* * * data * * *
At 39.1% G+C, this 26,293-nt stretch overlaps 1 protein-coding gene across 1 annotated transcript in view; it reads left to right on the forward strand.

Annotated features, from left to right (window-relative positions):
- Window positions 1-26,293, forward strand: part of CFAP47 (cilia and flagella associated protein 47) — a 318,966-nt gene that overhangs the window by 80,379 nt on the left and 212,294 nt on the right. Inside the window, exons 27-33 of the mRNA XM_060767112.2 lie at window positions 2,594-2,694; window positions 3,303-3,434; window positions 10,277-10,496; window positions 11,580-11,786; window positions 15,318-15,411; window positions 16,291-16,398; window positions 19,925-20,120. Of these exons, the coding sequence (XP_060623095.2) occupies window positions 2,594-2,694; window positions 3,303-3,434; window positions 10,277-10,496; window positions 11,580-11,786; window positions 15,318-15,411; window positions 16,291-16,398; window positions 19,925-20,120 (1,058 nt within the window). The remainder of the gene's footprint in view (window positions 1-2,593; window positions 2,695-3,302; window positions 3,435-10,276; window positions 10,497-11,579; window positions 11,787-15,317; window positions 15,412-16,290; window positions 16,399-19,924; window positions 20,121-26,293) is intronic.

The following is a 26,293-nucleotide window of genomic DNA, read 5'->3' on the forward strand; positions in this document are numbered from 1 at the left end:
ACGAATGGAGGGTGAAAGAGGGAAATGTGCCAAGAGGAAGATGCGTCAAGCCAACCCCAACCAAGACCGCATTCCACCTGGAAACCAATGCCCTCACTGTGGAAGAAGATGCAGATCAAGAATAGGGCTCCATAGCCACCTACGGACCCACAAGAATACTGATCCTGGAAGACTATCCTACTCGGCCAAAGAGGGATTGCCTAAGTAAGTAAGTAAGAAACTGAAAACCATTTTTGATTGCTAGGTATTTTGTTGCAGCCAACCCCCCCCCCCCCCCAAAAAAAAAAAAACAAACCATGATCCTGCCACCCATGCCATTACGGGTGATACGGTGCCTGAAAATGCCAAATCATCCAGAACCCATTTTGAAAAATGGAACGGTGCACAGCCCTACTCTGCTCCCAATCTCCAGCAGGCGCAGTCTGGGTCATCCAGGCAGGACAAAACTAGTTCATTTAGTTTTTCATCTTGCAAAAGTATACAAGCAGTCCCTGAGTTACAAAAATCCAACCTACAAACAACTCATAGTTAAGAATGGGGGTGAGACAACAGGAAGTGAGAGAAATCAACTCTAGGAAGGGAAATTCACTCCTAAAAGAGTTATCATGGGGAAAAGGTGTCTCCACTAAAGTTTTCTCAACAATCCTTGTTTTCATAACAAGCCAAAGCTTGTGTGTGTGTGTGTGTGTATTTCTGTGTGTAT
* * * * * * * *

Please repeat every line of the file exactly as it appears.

At 39.1% G+C, this 26,293-nt stretch overlaps 1 protein-coding gene across 1 annotated transcript in view; it reads left to right on the forward strand.

Annotated features, from left to right (window-relative positions):
- Window positions 1-26,293, forward strand: part of CFAP47 (cilia and flagella associated protein 47) — a 318,966-nt gene that overhangs the window by 80,379 nt on the left and 212,294 nt on the right. Inside the window, exons 27-33 of the mRNA XM_060767112.2 lie at window positions 2,594-2,694; window positions 3,303-3,434; window positions 10,277-10,496; window positions 11,580-11,786; window positions 15,318-15,411; window positions 16,291-16,398; window positions 19,925-20,120. Of these exons, the coding sequence (XP_060623095.2) occupies window positions 2,594-2,694; window positions 3,303-3,434; window positions 10,277-10,496; window positions 11,580-11,786; window positions 15,318-15,411; window positions 16,291-16,398; window positions 19,925-20,120 (1,058 nt within the window). The remainder of the gene's footprint in view (window positions 1-2,593; window positions 2,695-3,302; window positions 3,435-10,276; window positions 10,497-11,579; window positions 11,787-15,317; window positions 15,412-16,290; window positions 16,399-19,924; window positions 20,121-26,293) is intronic.

The following is a 26,293-nucleotide window of genomic DNA, read 5'->3' on the forward strand; positions in this document are numbered from 1 at the left end:
ACGAATGGAGGGTGAAAGAGGGAAATGTGCCAAGAGGAAGATGCGTCAAGCCAACCCCAACCAAGACCGCATTCCACCTGGAAACCAATGCCCTCACTGTGGAAGAAGATGCAGATCAAGAATAGGGCTCCATAGCCACCTACGGACCCACAAGAATACTGATCCTGGAAGACTATCCTACTCGGCCAAAGAGGGATTGCCTAAGTAAGTAAGTAAGAAACTGAAAACCATTTTTGATTGCTAGGTATTTTGTTGCAGCCAACCCCCCCCCCCCCCCAAAAAAAAAAAAACAAACCATGATCCTGCCACCCATGCCATTACGGGTGATACGGTGCCTGAAAATGCCAAATCATCCAGAACCCATTTTGAAAAATGGAACGGTGCACAGCCCTACTCTGCTCCCAATCTCCAGCAGGCGCAGTCTGGGTCATCCAGGCAGGACAAAACTAGTTCATTTAGTTTTTCATCTTGCAAAAGTATACAAGCAGTCCCTGAGTTACAAAAATCCAACCTACAAACAACTCATAGTTAAGAATGGGGGTGAGACAACAGGAAGTGAGAGAAATCAACTCTAGGAAGGGAAATTCACTCCTAAAAGAGTTATCATGGGGAAAAGGTGTCTCCACTAAAGTTTTCTCAACAATCCTTGTTTTCATAACAAGCCAAAGCTTGTGTGTGTGTGTGTGTGTATTTCTGTGTGTAT